14
4
Silver badge

"piping commands was available in MSDOS and had been since 3.x"

Except you could only pipe into certain commands and IIRC you could only pipe once - you couldn't daisy chain them. MS never really "got" the purpose of stdin, stdout & stderr. They still don't as far as I can see.

13
11
Silver badge
Happy

Except you could only pipe into certain commands

Well..yes. Piping only worked with programs that had been written to use stdin/stdout. It's unfortunate that for performance reasons a lot of command line programs chose to perform direct I/O rather than going that route but I'm not sure you can call that a limitation of MSDOS. MSDOS piping works with any application that sticks to the MDSOS API.

IIRC you could only pipe once - you couldn't daisy chain them

dir | sort | more

:)

21
1
Silver badge

PowerShell commands output structured data, not text. In the absence of a consumer, the data is converted to text, but if you pipe it, then the consumer receives objects. In the example in the article, the "where" command filters its input objects by examining their "name" attribute.

If you've ever had to write a lot of shell-script on Linux, I'm sure you'll appreciate how useful this could be.. especially as many really useful Linux tools provide such machine-unfriendly output.

14
2
Anonymous Coward

MSDOS piping would just write the entire output to a temporary file, the same as:

dir c:\*.* /s >tmpfile

more <tmpfile

The second command wouldn't start processing until the first had finished.

Microsoft didn't really "get" the idea of pipes or concurrency.

11
6
Silver badge

Actually, that isn't a pipe.

What it did was create a tmp file with the output of the first command, which was then read by the second command.

4
1
Silver badge

"dir c:\*.* /s | more

That's not what the example asks about"

But

dir | find /V "Windows"

would do pretty much the same at the DOS prompt as get-childitem | where name -notlike Windows (abeit with the output formatted slightly differently).

7
0

Actually, that one would fail, as all directory listings were uppercased, so you wouldn't get any files listed.

One very hand piped command I used to use a lot:

CHKDSK /V | FIND "textstring"

CHKDSK /V all by itself would give you a scrolling list of every file on the disk. Piping that output to the FIND command would result in a list of only the files where textstring matched. A 'file find' program built in to DOS, and it was free.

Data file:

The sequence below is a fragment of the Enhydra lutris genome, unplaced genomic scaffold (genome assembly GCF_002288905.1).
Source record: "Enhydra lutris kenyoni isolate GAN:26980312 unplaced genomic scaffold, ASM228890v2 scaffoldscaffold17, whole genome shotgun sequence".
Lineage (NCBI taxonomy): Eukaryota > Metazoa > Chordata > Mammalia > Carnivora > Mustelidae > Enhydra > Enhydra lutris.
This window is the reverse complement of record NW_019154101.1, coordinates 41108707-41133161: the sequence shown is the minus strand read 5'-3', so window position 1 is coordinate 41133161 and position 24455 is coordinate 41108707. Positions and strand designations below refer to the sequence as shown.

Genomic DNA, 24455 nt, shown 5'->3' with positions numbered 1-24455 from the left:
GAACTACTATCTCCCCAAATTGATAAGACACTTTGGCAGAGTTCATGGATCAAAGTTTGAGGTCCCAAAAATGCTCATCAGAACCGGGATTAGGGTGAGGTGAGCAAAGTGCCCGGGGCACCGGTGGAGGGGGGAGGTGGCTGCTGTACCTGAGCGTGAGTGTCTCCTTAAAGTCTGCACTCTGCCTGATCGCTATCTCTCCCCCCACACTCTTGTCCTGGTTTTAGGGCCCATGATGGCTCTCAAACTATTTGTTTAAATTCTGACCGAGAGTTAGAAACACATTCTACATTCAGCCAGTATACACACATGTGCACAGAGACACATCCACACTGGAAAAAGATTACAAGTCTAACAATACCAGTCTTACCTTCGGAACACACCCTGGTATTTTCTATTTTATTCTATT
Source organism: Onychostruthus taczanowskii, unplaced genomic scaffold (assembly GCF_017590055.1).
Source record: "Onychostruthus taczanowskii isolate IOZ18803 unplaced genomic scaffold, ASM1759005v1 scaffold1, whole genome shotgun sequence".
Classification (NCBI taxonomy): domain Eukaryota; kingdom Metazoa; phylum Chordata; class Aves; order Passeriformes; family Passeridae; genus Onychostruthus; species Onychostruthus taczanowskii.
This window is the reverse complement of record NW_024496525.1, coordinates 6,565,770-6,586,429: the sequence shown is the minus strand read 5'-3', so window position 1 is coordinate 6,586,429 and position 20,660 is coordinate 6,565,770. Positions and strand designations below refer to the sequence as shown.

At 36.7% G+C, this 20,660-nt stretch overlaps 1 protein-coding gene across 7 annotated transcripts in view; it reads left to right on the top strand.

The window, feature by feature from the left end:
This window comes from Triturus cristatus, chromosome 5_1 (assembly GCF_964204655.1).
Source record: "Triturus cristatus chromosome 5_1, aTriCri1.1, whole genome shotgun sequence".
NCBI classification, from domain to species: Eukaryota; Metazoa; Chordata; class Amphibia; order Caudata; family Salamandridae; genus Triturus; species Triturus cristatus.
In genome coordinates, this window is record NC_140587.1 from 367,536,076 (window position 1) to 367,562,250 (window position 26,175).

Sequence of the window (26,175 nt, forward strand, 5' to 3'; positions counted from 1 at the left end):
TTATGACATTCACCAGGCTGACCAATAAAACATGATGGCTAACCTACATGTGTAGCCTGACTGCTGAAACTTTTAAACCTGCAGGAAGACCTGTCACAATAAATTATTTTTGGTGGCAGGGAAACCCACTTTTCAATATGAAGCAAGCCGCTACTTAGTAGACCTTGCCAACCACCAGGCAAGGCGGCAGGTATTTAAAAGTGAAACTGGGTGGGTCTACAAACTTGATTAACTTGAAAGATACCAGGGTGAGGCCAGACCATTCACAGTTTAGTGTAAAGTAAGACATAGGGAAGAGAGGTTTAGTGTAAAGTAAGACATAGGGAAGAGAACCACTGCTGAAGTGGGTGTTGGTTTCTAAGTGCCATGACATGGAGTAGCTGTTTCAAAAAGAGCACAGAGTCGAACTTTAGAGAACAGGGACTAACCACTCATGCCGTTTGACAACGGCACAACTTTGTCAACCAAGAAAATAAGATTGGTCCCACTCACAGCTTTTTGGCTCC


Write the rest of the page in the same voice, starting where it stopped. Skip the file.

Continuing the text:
4
0
Silver badge
Happy

Microsoft didn't really "get" the idea of pipes or concurrency.

Ah now, that I agree with. Sorta. Except that MSDOS was never claimed to be a multi-tasking operating system so it's a bit harsh to criticise it for the workaround of using a temporary file. Clearly Microsoft were aware of the importance of piping and went to some lengths in order to fake it.

As for not supporting objects - well yes that's true but the article didn't use objects for that example. It quite specifically mentioned directory listings. As another commentard with more time on his hands (or a better memory) has pointed out that there was such a filtering program available so the specific example given in the article is entirely possible under MSDOS.

And a note to the downvoters - I'm not attacking PS here. I know it's better and I love it - have interfaced to it from C# on several occasions. The only reason I've posted these comments is to point out a factual inaccuracy in the article.

6
0
Anonymous Coward

DOS was a single process, single thread operating system...

4
0
Anonymous Coward

From the article:> get-childitem | where name -notlike Windows

I've not used powershell a lot but the article's command "get-childitem | where name -notlike Windows" didn't work on this Windows 7 'box'.

dir | find /v "Windows" which is case sensitive does work, and is one command.

dir | find /v /i "Windows" is the case insensitive version.

3
0
Silver badge

PowerShell commands output structured data, not text. In the absence of a consumer, the data is converted to text, but if you pipe it, then the consumer receives objects. In the example in the article, the "where" command filters its input objects by examining their "name" attribute